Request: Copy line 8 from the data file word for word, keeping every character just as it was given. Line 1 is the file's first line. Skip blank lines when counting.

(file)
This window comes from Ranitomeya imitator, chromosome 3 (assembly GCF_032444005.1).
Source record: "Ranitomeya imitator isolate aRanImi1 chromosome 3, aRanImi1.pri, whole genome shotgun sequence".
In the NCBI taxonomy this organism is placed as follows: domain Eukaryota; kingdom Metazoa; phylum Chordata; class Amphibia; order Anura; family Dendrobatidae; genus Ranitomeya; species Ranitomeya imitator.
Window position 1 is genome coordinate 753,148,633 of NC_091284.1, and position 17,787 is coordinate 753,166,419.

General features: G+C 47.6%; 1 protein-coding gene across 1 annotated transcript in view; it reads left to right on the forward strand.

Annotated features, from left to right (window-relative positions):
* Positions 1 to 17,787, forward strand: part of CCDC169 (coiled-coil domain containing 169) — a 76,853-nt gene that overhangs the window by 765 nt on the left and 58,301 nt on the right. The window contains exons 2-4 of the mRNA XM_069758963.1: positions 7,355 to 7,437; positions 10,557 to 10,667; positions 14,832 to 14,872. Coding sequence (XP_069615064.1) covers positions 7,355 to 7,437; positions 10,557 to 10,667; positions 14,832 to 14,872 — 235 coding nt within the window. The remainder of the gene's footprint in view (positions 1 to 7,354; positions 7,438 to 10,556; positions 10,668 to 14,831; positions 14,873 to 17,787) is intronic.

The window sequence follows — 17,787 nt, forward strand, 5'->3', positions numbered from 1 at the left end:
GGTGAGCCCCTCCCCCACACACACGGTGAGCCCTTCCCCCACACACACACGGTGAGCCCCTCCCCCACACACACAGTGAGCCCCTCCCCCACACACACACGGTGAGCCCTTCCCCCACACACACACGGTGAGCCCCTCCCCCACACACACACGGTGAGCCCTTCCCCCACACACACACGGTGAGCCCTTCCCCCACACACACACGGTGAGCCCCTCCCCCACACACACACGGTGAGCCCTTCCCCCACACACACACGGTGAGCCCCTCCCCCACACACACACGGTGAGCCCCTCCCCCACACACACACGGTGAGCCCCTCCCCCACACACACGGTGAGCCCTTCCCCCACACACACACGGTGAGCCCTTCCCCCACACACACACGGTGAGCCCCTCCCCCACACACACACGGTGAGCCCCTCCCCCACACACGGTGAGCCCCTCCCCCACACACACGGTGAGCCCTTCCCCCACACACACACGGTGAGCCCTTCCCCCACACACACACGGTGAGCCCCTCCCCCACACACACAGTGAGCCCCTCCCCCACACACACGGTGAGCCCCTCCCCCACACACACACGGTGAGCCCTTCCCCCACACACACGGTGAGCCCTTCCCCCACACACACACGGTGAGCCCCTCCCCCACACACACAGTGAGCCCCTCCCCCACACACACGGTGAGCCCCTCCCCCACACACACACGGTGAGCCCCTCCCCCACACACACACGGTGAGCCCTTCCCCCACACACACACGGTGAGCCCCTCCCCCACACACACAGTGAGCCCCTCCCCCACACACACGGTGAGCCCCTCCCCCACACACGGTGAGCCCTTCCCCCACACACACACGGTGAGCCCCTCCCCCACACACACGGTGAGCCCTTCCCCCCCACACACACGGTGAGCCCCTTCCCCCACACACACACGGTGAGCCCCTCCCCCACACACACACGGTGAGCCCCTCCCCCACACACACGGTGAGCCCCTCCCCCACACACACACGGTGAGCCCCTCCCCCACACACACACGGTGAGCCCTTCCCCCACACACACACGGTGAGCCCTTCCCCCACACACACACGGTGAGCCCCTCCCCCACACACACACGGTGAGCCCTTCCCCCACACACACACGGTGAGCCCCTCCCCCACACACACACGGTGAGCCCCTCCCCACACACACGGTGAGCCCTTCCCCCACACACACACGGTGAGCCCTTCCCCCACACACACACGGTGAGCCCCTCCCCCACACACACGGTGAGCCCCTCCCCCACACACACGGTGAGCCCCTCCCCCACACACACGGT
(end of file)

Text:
The window sequence follows — 17,787 nt, forward strand, 5'->3', positions numbered from 1 at the left end: